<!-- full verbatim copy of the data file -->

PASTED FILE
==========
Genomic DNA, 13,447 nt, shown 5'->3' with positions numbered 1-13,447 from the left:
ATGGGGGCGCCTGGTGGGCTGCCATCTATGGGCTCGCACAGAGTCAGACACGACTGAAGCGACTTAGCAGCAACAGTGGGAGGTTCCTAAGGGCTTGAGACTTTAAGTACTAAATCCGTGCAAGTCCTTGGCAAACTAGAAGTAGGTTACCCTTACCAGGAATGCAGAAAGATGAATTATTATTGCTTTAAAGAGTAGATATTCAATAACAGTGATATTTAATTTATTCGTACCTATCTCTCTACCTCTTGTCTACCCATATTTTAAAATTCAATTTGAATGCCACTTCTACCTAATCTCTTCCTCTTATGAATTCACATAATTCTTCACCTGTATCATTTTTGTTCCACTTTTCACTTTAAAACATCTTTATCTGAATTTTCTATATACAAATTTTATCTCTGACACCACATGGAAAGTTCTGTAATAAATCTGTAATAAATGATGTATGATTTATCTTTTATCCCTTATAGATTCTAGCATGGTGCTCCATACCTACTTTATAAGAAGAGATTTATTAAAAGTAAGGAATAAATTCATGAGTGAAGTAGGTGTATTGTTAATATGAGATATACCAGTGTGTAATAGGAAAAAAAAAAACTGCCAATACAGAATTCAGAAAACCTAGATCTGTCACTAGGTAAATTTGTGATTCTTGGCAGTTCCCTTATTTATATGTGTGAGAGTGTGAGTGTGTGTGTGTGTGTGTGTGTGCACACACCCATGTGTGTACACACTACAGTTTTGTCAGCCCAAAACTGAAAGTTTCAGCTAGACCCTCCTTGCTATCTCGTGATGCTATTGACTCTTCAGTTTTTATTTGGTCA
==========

Genomic DNA, 13,447 nt, shown 5'->3' with positions numbered 1-13,447 from the left:
ATGGGGGCGCCTGGTGGGCTGCCATCTATGGGCTCGCACAGAGTCAGACACGACTGAAGCGACTTAGCAGCAACAGTGGGAGGTTCCTAAGGGCTTGAGACTTTAAGTACTAAATCCGTGCAAGTCCTTGGCAAACTAGAAGTAGGTTACCCTTACCAGGAATGCAGAAAGATGAATTATTATTGCTTTAAAGAGTAGATATTCAATAACAGTGATATTTAATTTATTCGTACCTATCTCTCTACCTCTTGTCTACCCATATTTTAAAATTCAATTTGAATGCCACTTCTACCTAATCTCTTCCTCTTATGAATTCACATAATTCTTCACCTGTATCATTTTTGTTCCACTTTTCACTTTAAAACATCTTTATCTGAATTTTCTATATACAAATTTTATCTCTGACACCACATGGAAAGTTCTGTAATAAATCTGTAATAAATGATGTATGATTTATCTTTTATCCCTTATAGATTCTAGCATGGTGCTCCATACCTACTTTATAAGAAGAGATTTATTAAAAGTAAGGAATAAATTCATGAGTGAAGTAGGTGTATTGTTAATATGAGATATACCAGTGTGTAATAGGAAAAAAAAAAACTGCCAATACAGAATTCAGAAAACCTAGATCTGTCACTAGGTAAATTTGTGATTCTTGGCAGTTCCCTTATTTATATGTGTGAGAGTGTGAGTGTGTGTGTGTGTGTGTGTGTGCACACACCCATGTGTGTACACACTACAGTTTTGTCAGCCCAAAACTGAAAGTTTCAGCTAGACCCTCCTTGCTATCTCGTGATGCTATTGACTCTTCAGTTTTTATTTGGTCA